Thank-you Amsterdam, London, Hudson Bay, Fairbanks, New York City [Manhattan], Boston, Seattle, Portland, Boise, Los Angelas, San Francisco, Kansas City, Dallas, Chicago, Detroit, Birmingham, and the fellows at Paintmap.com. I appreciate your support.
And now a discussion of the past… Stamps are still popular as an item to use for postage. Except perhaps antiquated. They are also used for hunting and fishing license upgrades. Ever hear of a Duck Stamp, Upland Game Stamp, or Trout Stamp. Well for those regions in the USA that have an abundance of wildlife they are stamps that you affix to your license to allow you to hunt Ducks, or geese, or deer, or WOLVES!… yes I live In Idaho so I can talk about wolves being hunted… but not right here.
Regardless, the stamps are slowly on the way out. This may affect some painters who paint for Duck Stamps and the like. Today’s painting is a study inspired by the Ducks Unlimited International Artist of the Year, Peter Mathios of Albany, Oregon. Peter is a skilled wildlife and landscape painter using acrylics as his basic medium.
“Lamar Evening (aft Peter Mathios)”, 11×14 oil on canvas board, by Rog Lyngaas, 23sep09, triple primary palette, plus Cad Orange [inspired by Emil Gruppe].
Fred Choate’s comments on this painting is “what beautiful colors”. Since he is not into colorist style paintings, I take is as a high compliment. The palette used in this painting is a Triple primary palette listed below. It is the palette and method I have been using for the last month, so finally I will tell you what it essentially is.
Triple Primary Palette 2009 [Grumbacher pre-tested, or noted]
cool blue = french ultramarine blue, or cobalt blue [Graham]
earth blue = prussian blue, phthalo blue, or ivory black [winton]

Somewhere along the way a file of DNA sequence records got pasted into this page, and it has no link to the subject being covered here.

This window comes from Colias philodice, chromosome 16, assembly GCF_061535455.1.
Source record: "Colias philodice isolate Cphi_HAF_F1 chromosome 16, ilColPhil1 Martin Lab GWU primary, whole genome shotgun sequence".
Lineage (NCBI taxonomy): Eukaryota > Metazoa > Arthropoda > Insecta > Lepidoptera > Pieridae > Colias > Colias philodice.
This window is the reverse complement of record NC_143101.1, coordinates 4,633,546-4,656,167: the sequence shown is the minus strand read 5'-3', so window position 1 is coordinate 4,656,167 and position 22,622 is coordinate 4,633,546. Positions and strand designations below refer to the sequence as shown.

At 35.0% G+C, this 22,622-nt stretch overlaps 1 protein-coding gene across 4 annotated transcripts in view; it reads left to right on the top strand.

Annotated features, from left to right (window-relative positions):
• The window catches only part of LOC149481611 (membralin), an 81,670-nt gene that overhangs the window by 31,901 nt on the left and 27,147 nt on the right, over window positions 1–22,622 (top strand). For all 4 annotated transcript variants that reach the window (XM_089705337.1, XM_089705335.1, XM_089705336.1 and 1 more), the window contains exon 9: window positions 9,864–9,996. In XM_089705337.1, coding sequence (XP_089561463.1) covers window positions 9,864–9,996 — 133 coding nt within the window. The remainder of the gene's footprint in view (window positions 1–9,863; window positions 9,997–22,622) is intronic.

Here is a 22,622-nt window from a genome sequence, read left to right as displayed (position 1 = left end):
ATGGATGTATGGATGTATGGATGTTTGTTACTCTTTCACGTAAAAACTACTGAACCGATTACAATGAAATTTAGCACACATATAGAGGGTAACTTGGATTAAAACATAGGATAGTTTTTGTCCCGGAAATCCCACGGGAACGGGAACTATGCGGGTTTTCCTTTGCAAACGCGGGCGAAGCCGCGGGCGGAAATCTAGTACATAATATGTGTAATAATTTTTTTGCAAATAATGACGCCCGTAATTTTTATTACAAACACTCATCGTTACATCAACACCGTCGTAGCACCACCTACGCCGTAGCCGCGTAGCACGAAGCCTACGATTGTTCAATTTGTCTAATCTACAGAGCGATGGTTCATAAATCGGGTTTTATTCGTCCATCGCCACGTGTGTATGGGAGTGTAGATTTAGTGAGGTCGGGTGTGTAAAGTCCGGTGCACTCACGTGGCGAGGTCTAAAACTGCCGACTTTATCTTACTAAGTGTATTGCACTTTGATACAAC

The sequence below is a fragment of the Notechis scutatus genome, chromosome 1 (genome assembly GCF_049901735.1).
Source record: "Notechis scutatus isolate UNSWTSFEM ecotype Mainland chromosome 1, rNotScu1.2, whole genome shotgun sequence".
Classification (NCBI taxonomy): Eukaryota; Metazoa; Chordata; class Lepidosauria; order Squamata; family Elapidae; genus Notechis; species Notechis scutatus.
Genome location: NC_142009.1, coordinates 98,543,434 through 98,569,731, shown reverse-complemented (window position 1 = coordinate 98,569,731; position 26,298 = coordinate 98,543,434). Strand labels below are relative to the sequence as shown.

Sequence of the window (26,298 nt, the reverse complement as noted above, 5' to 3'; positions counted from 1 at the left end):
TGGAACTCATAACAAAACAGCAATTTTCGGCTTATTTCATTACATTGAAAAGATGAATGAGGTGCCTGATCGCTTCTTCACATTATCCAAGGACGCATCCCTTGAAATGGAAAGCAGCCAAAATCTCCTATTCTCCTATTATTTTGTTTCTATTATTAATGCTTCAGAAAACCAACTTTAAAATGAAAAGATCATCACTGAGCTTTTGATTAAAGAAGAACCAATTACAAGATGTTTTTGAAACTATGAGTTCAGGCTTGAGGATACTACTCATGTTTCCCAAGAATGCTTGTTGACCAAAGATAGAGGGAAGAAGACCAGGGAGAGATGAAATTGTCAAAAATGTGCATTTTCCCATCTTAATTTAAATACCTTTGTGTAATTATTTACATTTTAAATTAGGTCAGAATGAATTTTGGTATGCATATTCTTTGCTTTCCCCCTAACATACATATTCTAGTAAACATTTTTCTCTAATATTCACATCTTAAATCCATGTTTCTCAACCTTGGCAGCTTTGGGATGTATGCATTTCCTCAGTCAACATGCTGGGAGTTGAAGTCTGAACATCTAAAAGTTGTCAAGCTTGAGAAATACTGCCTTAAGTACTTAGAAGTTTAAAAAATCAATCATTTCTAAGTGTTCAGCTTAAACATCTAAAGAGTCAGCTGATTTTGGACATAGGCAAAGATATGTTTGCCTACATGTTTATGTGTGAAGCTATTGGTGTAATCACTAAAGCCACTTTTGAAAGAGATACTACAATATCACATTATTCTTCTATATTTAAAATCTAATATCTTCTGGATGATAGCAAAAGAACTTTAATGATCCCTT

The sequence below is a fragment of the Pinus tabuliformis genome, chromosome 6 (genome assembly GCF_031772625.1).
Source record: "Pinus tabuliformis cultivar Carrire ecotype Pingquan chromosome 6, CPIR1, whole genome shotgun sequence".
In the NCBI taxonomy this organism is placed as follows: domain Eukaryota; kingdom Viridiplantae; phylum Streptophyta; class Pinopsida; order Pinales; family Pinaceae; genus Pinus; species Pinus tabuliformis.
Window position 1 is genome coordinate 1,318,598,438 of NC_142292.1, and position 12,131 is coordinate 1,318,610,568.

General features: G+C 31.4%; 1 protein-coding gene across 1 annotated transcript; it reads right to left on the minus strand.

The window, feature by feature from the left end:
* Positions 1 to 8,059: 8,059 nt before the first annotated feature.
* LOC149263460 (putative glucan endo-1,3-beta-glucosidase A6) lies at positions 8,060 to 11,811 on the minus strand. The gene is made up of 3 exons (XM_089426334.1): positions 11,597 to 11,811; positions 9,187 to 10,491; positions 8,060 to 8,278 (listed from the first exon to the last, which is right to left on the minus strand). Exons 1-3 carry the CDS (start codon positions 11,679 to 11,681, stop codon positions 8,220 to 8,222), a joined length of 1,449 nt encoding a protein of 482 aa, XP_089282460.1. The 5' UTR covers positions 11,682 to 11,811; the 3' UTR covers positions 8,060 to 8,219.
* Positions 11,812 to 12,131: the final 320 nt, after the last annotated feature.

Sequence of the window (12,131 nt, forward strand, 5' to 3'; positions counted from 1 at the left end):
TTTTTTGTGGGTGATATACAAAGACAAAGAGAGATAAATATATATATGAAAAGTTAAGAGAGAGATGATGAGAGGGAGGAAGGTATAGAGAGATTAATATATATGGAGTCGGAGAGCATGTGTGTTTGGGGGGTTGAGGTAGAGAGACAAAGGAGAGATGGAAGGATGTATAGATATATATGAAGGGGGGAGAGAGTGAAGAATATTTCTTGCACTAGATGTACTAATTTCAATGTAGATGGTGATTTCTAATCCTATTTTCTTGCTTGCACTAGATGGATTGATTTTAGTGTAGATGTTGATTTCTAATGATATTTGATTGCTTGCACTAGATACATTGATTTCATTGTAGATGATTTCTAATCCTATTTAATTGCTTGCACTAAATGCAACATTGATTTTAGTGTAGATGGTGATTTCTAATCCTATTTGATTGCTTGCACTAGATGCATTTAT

warm blue = viridian hue [phthalo green], or viridian
cool yellow = Lemon Yellow Hue [py3], or cad lemon [winton]
earth yellow = Raw Umber [Graham], or yellow ochre
warm yellow = Cad Yellow hue [winton], or cad yellow light
warm red = Vermillion Hue [Winton], or Cad red – Vermillion Hue
earth red = burnt Sienna, or venetian red [Fragonard]
cool red = Magenta [Winton], or Quinacridone Violet [pV19, graham]
cool white = Zinc White [PW4, Graham]
warm white = Warm White [PW6, PW4, PY74, Bob Ross (Martin-Weber)]
Layer Process using Triple Primary Palette 2009
OK, this palette list is quite flexible. However, the method using it in landscape painting is not. The key here is to use the earth tones in the initial tone, sketch, and block in stages exclusively. They tend to dry quicker, so you can have a multi layered painting yet still have archival quality. I use minimal Zinc White in initial block in because of this drying problem. My initial block in tends to look like a Sumi-E painting, which is my goal.
Anyway, I wish all you hunters out there, good luck. I think I am going fishing or painting instead.